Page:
Sign language interpreting is a fascinating, challenging and rapidly expanding field that offers an endless variety of opportunities and rich linguistic and cultural experiences. With more than 1,100 Deaf and hard-of-hearing students and 17,000 hearing students on campus, and more than 100 Deaf and hard-of-hearing faculty and staff members, RIT provides you with a unique environment and excellent opportunities to increase your knowledge of cultures and enhance your English, American Sign Language, and interpreting skills.
Guided by a strong commitment to the language and culture of Deaf people, the Department of American Sign Language and Interpreting Education at NTID provides a rigorous program of study to a diverse group of learners. The department of ASLIE offers two programs: the ASL/English Interpretation Program and the American Sign Language and Deaf Culture Program.
The department of ASLIE:
Explores and celebrates American Sign Language (ASL) and Deaf Culture;
Promotes respect for Deaf people’s right to full communication access;
Cultivates a commitment to life-long learning;
Fosters respect for diversity among people;
Provides practical education for application in the professional world of work
Sign language interpreting is a fascinating, challenging, and rapidly expanding field that offers an endless variety of opportunities and rich linguistic and cultural experiences.
Sign language interpreters bridge the communication gap between people who don't share a common language. They are highly skilled professionals who must be able to ascertain the meaning of a speaker’s message in one language and communicate that intended meaning to an audience that doesn’t share the same language and culture as the speaker.
They can work in a wide variety of settings: business, educational, medical, legal, government or social service agencies, religious, video relay or performing arts.
Interpreters are highly skilled in facilitating communication between languages.
The Deaf cultural studies-American Sign Language certificate offers deaf, hard-of-hearing, and hearing students the opportunity to understand the deaf community as an entity unto itself and within the context of society as a whole.
The non-credit "Certificate in Educational Interpreting" (CEI) program is taught exclusively online and will run from September-May. CEI provides specialized professional development to ASL-English interpreters working in educational settings, and employs innovative teaching by experts in Deaf education and educational interpreting.
The non-credit "Certificate in Healthcare Interpreting" (CHI) program is taught exclusively online and will run from September – May. CHI provides specialized professional development to ASL/English interpreters in the area of healthcare interpreting, and employs innovative teaching by nationally recognized healthcare experts combined with practical application within healthcare environments.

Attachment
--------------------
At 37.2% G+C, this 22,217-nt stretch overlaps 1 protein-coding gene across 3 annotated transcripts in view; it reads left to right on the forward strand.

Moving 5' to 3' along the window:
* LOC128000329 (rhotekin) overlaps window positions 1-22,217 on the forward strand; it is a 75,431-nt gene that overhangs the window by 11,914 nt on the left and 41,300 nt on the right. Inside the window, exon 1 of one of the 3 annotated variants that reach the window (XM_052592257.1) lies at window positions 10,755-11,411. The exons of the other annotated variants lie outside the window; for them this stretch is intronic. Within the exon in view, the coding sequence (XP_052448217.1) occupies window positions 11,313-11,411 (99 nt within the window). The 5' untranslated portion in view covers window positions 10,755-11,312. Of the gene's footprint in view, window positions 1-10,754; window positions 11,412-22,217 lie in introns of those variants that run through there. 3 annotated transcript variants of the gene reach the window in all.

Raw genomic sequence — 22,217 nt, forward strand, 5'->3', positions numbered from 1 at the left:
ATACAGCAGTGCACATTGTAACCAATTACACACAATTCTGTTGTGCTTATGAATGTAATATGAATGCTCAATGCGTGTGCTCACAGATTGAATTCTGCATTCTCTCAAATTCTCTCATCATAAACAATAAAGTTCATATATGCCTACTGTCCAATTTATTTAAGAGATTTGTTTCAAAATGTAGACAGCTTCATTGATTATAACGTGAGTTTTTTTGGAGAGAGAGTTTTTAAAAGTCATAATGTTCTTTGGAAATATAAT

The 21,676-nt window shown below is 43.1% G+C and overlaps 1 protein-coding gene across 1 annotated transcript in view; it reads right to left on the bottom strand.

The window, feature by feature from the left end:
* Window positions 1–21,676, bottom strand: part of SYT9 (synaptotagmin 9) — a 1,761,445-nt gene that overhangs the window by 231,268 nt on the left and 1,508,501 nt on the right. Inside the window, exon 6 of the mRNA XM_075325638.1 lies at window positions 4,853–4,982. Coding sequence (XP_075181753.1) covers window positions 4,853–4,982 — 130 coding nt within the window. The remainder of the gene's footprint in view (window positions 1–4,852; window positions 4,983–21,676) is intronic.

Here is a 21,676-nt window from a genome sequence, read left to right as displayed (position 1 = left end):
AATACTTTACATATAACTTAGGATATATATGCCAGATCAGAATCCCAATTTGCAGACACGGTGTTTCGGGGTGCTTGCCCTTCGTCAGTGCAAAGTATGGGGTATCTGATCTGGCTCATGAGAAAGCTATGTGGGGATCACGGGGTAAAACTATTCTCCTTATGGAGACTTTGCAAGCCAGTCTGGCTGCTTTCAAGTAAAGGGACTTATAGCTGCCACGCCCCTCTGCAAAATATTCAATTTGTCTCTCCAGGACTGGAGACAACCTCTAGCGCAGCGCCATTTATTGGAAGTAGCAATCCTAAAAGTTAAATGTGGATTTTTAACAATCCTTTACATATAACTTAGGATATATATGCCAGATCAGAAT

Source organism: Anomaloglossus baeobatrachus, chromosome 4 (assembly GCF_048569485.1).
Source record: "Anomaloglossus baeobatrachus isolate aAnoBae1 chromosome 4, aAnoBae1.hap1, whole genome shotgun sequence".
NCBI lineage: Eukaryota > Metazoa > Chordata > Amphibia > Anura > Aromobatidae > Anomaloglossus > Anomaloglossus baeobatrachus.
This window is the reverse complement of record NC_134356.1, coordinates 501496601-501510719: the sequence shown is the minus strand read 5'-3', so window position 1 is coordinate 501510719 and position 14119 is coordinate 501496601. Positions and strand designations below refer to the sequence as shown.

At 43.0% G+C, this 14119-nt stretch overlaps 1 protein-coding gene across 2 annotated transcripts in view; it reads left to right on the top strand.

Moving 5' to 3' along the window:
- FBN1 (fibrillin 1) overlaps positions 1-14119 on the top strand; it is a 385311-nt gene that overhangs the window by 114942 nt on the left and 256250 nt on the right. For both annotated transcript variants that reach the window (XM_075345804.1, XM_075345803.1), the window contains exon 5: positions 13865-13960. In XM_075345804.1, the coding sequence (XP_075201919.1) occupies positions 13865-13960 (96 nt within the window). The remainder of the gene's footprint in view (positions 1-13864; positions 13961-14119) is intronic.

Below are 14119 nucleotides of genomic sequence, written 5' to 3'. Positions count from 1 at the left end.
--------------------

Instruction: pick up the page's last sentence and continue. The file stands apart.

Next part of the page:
The non-credit "Certificate in Deaf Interpreting" (CIDI) program is delivered using an online blended format with two-thirds of instruction occurring synchronously in Zoom and one-third completed asynchronously online. The 20-week CIDI program runs from September to April and trains Deaf professionals to interpret in a variety of discourses: educational, international, legal, medical, mental health, business, and government settings. The CIDI program helps prepare participants for the Center for Assessment of Sign Language Interpretation’s Deaf Interpreter Writing and Performance exams.
ASL is a visual language used by thousands of people in the United States and parts of Canada. It’s the third-most studied language in colleges and universities across the country.
Benefits of Learning ASL
You’ll learn to communicate with friends, clients and customers who use ASL.
You’ll expand your horizons, learning the rich culture of the American Deaf community.
You’ll enhance your cognitive skills, including visual-perceptual skills and spatial reasoning skills.
If you’re a kinesthetic or visual learner, you will really enjoy learning ASL!
ASL could satisfy a foreign language credit.
Learning ASL could lead to a new career opportunity, such as working in a setting that serves deaf clients, in education, or interpreting.
The National Technical Institute for the Deaf is the largest technological college for deaf and hard-of-hearing students in the world, and is one of the nine colleges at RIT. Faculty in NTID’s American Sign Language & Interpreting Education Department teach the ASL courses. All of our American Sign Language classes are taught by Deaf faculty members who are certified by the American Sign Language Teachers Association, and all of our interpreting instructors are certified as sign language interpreters by the Registry of Interpreters for the Deaf and are active in the Conference of Interpreter Trainers.
NTID has been offering sign language classes and programs for more than 40 years and delivering online courses since 2014. Credit obtained from taking this course may be transferrable to other colleges.
Who is eligible?
Online ASL classes are open to degree-seeking students and non-degree seeking students.